Curious about Wooden Canoes
I did a search but I could not find a consensus.

The current filler is falling out, and I should probably replace it anyway. It looks and smells like bondo.


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There shouldn't be any filler between the planks. The gaps between adjacent planks are normal and don't affect the hull's integrity or its ability to keep water out (this is what canvas, filler and paint are for). Best bet would be to carefully remove the filler from between the planks. The filler that's added to the outside of the hull, presumably filling in the hammer dumples and well-set tack heads, is also not normal and could present a problem. If bits come loose between planking and canvas, abrasion could easily lead to a damaged canvas. So try to get off anything that's loose, but don't stress too much- there's probably no efficient or effective way to get all of it off.

Thank you for the reply. The next question then is how do i keep the water that gets inside the canoe from migrating to the space between the planks and the canvas? Those are pretty big gaps :eek:
That's just the way it is. But not to worry. First, cedar doesn't rot readily. Second, the canvas will be stretched on tight, so it's not like pools of water will be oozing around between the canvas and planking. Also, especially during restoration of old hulls, people often treat the exterior with something to decrease water penetration into the planking- drying oil, diluted varnish, etc. Search these forums for threads on treating the exterior.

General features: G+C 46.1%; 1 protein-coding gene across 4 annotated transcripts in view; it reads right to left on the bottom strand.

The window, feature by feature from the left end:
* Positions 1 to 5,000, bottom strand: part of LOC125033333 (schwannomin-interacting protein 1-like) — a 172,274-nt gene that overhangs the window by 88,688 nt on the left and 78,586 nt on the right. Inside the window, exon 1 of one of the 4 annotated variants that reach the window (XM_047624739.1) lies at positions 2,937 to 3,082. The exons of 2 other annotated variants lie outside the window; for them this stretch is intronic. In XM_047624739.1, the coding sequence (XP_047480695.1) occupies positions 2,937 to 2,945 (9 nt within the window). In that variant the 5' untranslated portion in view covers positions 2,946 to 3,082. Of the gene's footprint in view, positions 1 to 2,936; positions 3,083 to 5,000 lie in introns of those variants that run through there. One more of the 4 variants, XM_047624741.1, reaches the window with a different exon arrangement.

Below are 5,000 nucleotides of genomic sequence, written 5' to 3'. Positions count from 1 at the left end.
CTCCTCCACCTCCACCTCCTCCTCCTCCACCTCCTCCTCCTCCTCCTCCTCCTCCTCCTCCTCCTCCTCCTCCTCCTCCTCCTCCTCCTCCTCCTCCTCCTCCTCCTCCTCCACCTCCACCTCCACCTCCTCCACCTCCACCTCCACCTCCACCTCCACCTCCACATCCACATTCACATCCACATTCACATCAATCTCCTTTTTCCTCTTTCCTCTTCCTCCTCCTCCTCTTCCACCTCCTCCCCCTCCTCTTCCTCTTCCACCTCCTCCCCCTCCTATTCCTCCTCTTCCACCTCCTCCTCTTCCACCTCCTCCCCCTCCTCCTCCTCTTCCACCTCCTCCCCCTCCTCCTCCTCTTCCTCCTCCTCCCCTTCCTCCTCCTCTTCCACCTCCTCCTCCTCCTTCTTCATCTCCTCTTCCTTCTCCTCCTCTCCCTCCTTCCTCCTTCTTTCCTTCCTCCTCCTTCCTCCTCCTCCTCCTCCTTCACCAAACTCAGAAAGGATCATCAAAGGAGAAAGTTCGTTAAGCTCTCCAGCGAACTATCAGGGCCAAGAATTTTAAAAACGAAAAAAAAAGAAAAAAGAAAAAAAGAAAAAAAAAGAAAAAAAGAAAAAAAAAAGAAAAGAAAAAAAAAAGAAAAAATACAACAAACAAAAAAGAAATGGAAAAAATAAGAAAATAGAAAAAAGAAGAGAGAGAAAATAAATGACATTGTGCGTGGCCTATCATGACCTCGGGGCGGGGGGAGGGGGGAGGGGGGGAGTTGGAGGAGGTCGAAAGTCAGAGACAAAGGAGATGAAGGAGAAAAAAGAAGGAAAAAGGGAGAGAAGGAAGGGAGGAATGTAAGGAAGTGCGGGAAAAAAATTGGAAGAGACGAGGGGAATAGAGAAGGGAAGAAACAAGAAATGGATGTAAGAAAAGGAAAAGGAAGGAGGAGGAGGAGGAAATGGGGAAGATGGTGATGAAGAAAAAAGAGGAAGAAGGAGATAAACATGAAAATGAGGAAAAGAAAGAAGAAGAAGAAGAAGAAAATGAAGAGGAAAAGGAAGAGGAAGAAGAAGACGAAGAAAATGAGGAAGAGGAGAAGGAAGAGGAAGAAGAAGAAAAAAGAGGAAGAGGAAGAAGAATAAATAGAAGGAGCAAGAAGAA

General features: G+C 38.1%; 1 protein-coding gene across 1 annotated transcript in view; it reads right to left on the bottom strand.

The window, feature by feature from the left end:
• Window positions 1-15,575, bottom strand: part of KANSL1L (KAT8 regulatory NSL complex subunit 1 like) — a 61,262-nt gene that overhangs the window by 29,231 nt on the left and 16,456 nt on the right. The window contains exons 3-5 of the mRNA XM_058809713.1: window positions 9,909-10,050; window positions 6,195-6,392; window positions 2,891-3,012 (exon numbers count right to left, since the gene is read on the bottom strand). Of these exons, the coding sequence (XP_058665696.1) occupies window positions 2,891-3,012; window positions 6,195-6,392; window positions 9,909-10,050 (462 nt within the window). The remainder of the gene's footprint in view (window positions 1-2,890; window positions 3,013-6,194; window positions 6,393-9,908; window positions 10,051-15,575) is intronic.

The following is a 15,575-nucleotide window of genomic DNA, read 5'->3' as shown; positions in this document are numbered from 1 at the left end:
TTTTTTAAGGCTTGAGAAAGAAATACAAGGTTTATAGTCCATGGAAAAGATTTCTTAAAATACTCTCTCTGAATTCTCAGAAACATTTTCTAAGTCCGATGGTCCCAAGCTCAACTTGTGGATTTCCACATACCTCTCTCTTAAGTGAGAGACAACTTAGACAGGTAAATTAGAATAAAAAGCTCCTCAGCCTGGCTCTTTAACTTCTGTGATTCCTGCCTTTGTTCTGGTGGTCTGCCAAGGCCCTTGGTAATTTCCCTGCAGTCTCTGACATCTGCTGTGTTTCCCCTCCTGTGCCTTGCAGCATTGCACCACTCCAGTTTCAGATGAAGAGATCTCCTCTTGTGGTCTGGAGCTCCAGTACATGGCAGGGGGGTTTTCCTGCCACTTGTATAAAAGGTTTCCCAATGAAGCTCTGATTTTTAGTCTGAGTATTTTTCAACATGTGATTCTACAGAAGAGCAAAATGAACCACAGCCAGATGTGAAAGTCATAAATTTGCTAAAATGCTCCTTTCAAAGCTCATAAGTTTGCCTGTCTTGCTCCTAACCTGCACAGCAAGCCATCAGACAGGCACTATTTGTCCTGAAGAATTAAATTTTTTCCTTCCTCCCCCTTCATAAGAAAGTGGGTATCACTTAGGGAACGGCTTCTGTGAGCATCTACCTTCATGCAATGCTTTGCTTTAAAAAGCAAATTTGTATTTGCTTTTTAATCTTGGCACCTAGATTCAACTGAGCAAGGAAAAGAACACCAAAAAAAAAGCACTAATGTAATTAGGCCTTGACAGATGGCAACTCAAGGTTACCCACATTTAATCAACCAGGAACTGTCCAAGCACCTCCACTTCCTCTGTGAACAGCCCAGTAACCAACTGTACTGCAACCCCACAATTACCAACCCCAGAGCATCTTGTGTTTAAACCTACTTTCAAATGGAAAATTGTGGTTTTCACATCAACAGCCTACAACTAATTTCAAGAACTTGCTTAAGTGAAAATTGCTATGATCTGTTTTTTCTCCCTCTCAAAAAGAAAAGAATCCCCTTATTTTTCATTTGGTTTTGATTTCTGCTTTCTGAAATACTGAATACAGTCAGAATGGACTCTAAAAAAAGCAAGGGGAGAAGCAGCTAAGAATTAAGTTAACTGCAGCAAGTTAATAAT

Potentially worse than water penetration through planking gaps is penetration by sand and other particles. I've restored canoes where the space between canvas and hull was filled with sand, dirt and other debris. Like particles of the filler on the outside of your hull, such debris could hasten wear-through of the canvas. But then on those old canoes I've seen with lots of debris between canvas and planking, the restoration wasn't because of canvas wear-through; it was because of other forms of neglect leading to rot in the ends, decay of the canvas at the gunwales, poor maintenance of interior finish, etc.

Bottom line- prep your hull's exterior to decrease water absorption, canvas well, clean the interior after use, and maintain the varnish. Your canoe and its canvas will last for a long despite the gaps between planks. In fact, some very fine and long-lived historic canoes have such gaps.